One Utah ethics bill advances, one flounders
Utah legislators may soon bar themselves from accepting donations while on Capitol Hill Â but have decided to continue voting on bills even if they have conflicts of interest.
The House Rules Committee on Monday unanimously endorsed HJR16, which would prohibit accepting donations on Capitol Hill, and sent it to the full House.
Its sponsor, House Majority Whip Greg Hughes, R-Draper, noted that rules already ban lawmakers from accepting donations anywhere when the Legislature is in session (and it is illegal for someone to make such a contribution). But he noted nothing bars members from accepting donations at the Capitol campus during interim meetings and said donations often have been made there as a matter of convenience to members gathering from around the state.
"We should not have that [accepting donations] happen at the same time we are talking specific policy," Hughes said. "Campaign contributions would be left to another day" with the rule change.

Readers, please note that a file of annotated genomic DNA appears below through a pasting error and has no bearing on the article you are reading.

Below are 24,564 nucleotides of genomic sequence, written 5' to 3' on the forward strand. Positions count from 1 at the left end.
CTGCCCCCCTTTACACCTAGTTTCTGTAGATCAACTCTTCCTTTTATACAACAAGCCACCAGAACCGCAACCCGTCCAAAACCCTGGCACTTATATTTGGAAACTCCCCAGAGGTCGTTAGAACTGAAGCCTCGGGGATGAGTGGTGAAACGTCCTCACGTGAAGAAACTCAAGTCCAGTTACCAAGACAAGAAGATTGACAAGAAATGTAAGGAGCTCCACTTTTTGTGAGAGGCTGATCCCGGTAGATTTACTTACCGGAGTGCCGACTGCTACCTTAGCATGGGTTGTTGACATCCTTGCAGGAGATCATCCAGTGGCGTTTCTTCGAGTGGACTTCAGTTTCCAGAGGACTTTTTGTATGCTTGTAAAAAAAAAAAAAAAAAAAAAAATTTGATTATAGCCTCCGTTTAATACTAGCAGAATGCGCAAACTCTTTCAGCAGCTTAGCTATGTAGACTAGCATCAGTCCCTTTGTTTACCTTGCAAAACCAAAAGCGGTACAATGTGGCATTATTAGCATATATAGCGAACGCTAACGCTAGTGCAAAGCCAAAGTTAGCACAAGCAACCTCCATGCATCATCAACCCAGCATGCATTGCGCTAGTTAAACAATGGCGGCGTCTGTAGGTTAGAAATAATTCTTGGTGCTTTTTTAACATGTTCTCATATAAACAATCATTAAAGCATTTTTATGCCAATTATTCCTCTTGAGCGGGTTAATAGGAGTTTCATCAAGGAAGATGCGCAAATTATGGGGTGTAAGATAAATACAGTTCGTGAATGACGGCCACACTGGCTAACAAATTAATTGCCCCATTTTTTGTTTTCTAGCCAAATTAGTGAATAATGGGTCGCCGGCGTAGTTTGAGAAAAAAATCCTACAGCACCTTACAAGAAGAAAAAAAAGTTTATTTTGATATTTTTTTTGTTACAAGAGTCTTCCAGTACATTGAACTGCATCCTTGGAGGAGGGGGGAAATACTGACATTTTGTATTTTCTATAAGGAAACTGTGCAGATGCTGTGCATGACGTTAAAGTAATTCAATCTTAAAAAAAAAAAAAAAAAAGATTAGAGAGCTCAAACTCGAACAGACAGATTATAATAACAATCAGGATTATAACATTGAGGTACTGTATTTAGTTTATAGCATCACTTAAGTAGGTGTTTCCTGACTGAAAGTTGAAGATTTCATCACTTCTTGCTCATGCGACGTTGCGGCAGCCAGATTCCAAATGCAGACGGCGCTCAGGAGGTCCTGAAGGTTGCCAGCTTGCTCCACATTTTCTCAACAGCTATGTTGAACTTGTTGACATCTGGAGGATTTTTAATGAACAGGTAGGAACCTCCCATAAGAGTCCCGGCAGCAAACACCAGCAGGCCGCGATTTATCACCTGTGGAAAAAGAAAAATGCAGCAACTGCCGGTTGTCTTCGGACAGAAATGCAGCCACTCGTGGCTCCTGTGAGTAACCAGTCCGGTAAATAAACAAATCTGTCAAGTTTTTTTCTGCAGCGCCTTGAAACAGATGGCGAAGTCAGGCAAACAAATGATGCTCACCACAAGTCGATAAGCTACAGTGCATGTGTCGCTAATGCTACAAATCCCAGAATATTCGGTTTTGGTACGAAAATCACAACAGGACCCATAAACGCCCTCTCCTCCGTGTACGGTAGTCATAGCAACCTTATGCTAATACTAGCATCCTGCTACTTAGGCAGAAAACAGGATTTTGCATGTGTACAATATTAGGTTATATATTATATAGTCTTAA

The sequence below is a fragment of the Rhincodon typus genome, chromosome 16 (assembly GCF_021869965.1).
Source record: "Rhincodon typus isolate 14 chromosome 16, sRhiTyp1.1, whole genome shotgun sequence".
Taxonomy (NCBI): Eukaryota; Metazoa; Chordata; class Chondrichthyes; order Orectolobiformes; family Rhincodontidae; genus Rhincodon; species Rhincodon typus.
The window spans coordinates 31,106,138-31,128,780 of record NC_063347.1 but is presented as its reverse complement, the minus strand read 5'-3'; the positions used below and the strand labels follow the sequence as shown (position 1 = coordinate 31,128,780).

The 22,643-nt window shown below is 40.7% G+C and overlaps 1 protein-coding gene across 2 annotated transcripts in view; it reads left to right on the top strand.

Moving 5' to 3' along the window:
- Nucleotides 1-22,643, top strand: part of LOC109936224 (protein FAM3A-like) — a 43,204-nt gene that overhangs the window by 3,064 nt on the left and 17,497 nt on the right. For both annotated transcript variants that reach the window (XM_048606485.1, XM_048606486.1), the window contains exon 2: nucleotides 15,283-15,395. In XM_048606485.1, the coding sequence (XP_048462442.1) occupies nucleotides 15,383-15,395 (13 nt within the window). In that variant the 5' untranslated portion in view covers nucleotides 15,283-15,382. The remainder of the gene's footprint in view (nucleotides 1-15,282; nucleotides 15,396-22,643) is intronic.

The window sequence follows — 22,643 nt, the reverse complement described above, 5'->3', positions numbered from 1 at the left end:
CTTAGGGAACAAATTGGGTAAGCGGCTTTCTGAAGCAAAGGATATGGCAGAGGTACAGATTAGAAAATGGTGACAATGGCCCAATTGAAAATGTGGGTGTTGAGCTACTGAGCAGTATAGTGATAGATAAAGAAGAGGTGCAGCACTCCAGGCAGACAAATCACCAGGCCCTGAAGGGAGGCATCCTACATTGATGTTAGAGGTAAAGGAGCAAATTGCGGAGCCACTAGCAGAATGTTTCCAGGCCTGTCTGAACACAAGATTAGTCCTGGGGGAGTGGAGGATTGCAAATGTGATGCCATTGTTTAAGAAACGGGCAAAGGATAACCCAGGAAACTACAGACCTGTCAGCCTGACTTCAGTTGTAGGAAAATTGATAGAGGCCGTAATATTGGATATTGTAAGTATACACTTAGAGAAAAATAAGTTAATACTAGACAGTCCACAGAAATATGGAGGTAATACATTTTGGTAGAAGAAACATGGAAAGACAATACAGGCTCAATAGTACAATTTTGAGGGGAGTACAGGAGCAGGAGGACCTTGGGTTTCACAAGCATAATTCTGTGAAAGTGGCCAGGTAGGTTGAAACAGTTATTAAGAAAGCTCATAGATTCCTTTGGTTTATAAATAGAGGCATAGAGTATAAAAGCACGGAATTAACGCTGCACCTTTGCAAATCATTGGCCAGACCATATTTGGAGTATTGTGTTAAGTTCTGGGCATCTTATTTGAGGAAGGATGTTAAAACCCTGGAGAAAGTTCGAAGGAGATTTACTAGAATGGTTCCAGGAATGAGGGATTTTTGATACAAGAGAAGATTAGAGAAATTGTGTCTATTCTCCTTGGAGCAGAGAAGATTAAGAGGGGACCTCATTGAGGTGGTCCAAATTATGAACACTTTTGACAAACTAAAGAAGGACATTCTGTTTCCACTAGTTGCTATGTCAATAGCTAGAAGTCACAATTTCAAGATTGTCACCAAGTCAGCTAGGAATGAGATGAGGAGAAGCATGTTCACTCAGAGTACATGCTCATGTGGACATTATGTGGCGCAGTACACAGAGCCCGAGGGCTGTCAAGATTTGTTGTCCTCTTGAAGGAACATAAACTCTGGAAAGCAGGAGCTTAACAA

Meanwhile, the committee decided to defer action on HR1, which would allow members to abstain on votes when they may have a conflict of interest Â and instead called for studying it during interim meetings later this year.
Its sponsor, Rep. Jim Nielson, R-Bountiful, said members currently have no choice but to vote on a bill even if they have a conflict, or "take a walk" away from the House chamber. He said 25 states now ban their House members from voting when they have a conflict of interest, and another 23 allow members to vote "present" whenever they choose.
Nielson said his rule change would allow officials "to stand down when appropriate."
But Rep. Eric Hutchings, R-Kearns, said, "this is a live hand grenade." He said if people make a mistake, and don't abstain on something that is a potential conflict, "you will be called on the carpet, and you may have hell to pay." He said it may lead to much less voting by members.
An unsuccessful attempt also was made in 2010 to allow abstaining when members had conflicts of interest. Nielson said that proposal died mostly because it tried to define what conflicts of interest are, while his current proposal would leave it to the judgment and conscience of members.